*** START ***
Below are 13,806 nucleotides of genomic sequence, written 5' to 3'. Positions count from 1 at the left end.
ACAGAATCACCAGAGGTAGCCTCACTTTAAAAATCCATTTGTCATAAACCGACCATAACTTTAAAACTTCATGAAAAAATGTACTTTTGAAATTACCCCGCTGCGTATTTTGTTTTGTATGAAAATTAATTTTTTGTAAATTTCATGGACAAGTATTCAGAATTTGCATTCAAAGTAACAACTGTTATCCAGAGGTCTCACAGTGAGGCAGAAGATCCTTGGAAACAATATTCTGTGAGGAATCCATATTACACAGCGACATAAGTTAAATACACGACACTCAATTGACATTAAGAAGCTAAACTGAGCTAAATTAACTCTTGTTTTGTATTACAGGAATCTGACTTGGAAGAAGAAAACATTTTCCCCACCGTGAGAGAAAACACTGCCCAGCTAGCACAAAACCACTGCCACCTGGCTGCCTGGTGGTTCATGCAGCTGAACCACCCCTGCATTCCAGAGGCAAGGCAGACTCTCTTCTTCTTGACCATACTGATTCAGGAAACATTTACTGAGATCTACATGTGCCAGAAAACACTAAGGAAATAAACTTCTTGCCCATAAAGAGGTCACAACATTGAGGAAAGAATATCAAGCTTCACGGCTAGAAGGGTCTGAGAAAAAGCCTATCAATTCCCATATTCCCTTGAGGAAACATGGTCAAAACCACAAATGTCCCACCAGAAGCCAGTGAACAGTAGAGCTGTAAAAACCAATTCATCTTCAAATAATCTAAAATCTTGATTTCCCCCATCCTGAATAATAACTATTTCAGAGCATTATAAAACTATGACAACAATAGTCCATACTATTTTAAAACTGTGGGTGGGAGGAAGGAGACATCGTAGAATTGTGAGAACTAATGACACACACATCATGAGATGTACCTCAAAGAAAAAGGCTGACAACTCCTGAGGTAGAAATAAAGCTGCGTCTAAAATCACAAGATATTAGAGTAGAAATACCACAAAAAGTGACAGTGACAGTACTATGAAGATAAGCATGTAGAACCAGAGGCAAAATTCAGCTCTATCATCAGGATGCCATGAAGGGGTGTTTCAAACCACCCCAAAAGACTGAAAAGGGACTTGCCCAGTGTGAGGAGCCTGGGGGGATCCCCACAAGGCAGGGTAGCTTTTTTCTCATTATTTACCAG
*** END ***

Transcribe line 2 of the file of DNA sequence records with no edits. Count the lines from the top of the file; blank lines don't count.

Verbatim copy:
ACAGAATCACCAGAGGTAGCCTCACTTTAAAAATCCATTTGTCATAAACCGACCATAACTTTAAAACTTCATGAAAAAATGTACTTTTGAAATTACCCCGCTGCGTATTTTGTTTTGTATGAAAATTAATTTTTTGTAAATTTCATGGACAAGTATTCAGAATTTGCATTCAAAGTAACAACTGTTATCCAGAGGTCTCACAGTGAGGCAGAAGATCCTTGGAAACAATATTCTGTGAGGAATCCATATTACACAGCGACATAAGTTAAATACACGACACTCAATTGACATTAAGAAGCTAAACTGAGCTAAATTAACTCTTGTTTTGTATTACAGGAATCTGACTTGGAAGAAGAAAACATTTTCCCCACCGTGAGAGAAAACACTGCCCAGCTAGCACAAAACCACTGCCACCTGGCTGCCTGGTGGTTCATGCAGCTGAACCACCCCTGCATTCCAGAGGCAAGGCAGACTCTCTTCTTCTTGACCATACTGATTCAGGAAACATTTACTGAGATCTACATGTGCCAGAAAACACTAAGGAAATAAACTTCTTGCCCATAAAGAGGTCACAACATTGAGGAAAGAATATCAAGCTTCACGGCTAGAAGGGTCTGAGAAAAAGCCTATCAATTCCCATATTCCCTTGAGGAAACATGGTCAAAACCACAAATGTCCCACCAGAAGCCAGTGAACAGTAGAGCTGTAAAAACCAATTCATCTTCAAATAATCTAAAATCTTGATTTCCCCCATCCTGAATAATAACTATTTCAGAGCATTATAAAACTATGACAACAATAGTCCATACTATTTTAAAACTGTGGGTGGGAGGAAGGAGACATCGTAGAATTGTGAGAACTAATGACACACACATCATGAGATGTACCTCAAAGAAAAAGGCTGACAACTCCTGAGGTAGAAATAAAGCTGCGTCTAAAATCACAAGATATTAGAGTAGAAATACCACAAAAAGTGACAGTGACAGTACTATGAAGATAAGCATGTAGAACCAGAGGCAAAATTCAGCTCTATCATCAGGATGCCATGAAGGGGTGTTTCAAACCACCCCAAAAGACTGAAAAGGGACTTGCCCAGTGTGAGGAGCCTGGGGGGATCCCCACAAGGCAGGGTAGCTTTTTTCTCATTATTTACCAG